via http://www.dilbert.com/strips/comics/2006-12-17

As leaders, our words and actions can take on new meaning. If we aren’t careful, we can send unintended messages that damage our effectiveness and subvert morale.

For example, take that meeting you missed last week because you were dealing with a critical business issue.  Previously, you’ve stated this meeting was extremely important, but this time you couldn’t attend because you were buried. Yet, you didn’t let any of the meeting attendees know you weren’t going to make it. Given the problem you were focused on, surely everyone would just understand.

It’s not a big deal, right?

What you may underestimate is the message this sends. While it may no longer be a priority to you, this meeting could be the main part of someone’s job. One of your team may have missed her son’s baseball game preparing for this meeting. Another may have worked until early morning trying to make sure she delivered the right information. Still another may have missed a workout or sacrificed other equally important work.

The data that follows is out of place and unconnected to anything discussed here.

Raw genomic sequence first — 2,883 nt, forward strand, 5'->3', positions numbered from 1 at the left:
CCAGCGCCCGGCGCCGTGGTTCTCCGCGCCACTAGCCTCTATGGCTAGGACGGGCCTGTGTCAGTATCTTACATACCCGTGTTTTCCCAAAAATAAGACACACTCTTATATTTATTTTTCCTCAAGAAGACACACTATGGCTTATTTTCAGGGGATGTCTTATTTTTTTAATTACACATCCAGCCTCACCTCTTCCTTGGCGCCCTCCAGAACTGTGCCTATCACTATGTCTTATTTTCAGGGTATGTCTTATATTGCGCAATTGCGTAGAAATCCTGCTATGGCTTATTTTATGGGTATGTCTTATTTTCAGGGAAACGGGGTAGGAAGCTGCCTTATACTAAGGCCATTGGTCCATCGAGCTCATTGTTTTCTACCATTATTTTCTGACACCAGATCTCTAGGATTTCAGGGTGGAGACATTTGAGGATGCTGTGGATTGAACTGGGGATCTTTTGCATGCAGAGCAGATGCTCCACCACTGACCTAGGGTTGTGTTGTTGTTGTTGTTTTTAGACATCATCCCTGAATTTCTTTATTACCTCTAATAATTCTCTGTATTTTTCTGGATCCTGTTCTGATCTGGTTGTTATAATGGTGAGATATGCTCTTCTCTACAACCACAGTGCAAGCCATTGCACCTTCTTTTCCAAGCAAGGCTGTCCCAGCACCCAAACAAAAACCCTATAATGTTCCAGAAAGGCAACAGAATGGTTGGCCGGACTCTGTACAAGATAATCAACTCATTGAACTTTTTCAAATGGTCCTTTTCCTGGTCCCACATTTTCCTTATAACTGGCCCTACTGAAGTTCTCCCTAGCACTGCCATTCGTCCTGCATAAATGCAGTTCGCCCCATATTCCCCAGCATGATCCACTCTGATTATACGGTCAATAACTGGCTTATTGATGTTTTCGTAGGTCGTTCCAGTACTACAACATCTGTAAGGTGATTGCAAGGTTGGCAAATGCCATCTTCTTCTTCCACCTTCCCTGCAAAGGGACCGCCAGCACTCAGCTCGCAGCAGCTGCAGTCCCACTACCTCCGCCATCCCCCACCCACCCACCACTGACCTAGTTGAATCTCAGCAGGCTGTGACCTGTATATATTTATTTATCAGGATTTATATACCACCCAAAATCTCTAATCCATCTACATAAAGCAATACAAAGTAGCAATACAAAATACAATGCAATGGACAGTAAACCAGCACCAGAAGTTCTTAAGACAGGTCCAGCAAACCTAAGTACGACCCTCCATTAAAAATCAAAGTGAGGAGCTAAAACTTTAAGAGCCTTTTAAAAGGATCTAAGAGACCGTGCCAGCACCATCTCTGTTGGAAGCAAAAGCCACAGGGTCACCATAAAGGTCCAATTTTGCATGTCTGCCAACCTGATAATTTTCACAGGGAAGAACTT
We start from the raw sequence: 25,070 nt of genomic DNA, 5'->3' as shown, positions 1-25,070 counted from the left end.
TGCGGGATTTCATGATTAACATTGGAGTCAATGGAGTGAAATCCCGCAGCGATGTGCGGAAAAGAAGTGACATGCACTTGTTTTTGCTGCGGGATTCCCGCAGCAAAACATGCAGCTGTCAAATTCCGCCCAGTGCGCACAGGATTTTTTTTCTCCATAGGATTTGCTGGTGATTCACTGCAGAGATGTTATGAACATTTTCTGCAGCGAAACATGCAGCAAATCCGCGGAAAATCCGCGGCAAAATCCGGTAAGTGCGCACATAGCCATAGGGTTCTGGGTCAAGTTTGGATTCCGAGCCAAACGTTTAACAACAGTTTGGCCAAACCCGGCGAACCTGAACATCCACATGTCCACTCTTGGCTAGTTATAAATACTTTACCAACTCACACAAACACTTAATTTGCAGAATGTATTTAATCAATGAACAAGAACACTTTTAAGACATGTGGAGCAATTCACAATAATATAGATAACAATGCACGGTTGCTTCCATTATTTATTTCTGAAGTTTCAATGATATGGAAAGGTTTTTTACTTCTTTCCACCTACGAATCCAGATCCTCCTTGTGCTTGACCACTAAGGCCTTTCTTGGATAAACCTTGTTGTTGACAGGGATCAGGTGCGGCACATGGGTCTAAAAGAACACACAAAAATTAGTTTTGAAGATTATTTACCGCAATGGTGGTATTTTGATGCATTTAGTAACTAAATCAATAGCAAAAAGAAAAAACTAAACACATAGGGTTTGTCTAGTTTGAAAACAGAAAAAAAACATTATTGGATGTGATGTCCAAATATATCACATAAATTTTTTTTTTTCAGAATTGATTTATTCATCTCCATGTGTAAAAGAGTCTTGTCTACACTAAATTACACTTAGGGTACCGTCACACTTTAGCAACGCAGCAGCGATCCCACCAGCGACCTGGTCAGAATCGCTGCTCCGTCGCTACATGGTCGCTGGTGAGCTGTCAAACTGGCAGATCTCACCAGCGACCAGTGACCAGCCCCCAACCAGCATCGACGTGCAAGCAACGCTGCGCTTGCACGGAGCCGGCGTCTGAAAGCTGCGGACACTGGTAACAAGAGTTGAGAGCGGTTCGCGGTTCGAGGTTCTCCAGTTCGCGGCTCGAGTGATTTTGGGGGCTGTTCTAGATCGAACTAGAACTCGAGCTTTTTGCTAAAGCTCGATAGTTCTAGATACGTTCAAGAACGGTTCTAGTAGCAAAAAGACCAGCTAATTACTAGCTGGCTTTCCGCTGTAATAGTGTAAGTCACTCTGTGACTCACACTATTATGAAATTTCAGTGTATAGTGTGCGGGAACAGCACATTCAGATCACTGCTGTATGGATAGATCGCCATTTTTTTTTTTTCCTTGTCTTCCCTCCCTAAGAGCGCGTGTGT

And then they all show up, eager and motivated to discuss progress, make decisions and get things done. After all, this is why they work here, for you.

And then they wait. And wait. They halfheartedly joke. Then they wonder. Then – frustrated – they leave.

What message does this send? How do those employees, particularly those who sacrificed something in their personal lives, feel?  How does she feel about missing her son’s game? Was it worth it? What is the likelihood she will sacrifice again? What about the other work that could have been done instead? How excited will the team be to go the extra mile next time?

As leaders, the power differential is real. The stuff we do and say often takes on a meaning that we can’t ignore and should carefully consider. This isn’t just emotional intelligence. This is really thinking (and honestly caring) about how your actions are perceived by your teams and whether you are sending the right, intended messages.

Be careful.

Otherwise, you may find yourself leading a charge only to look back and see no one following.

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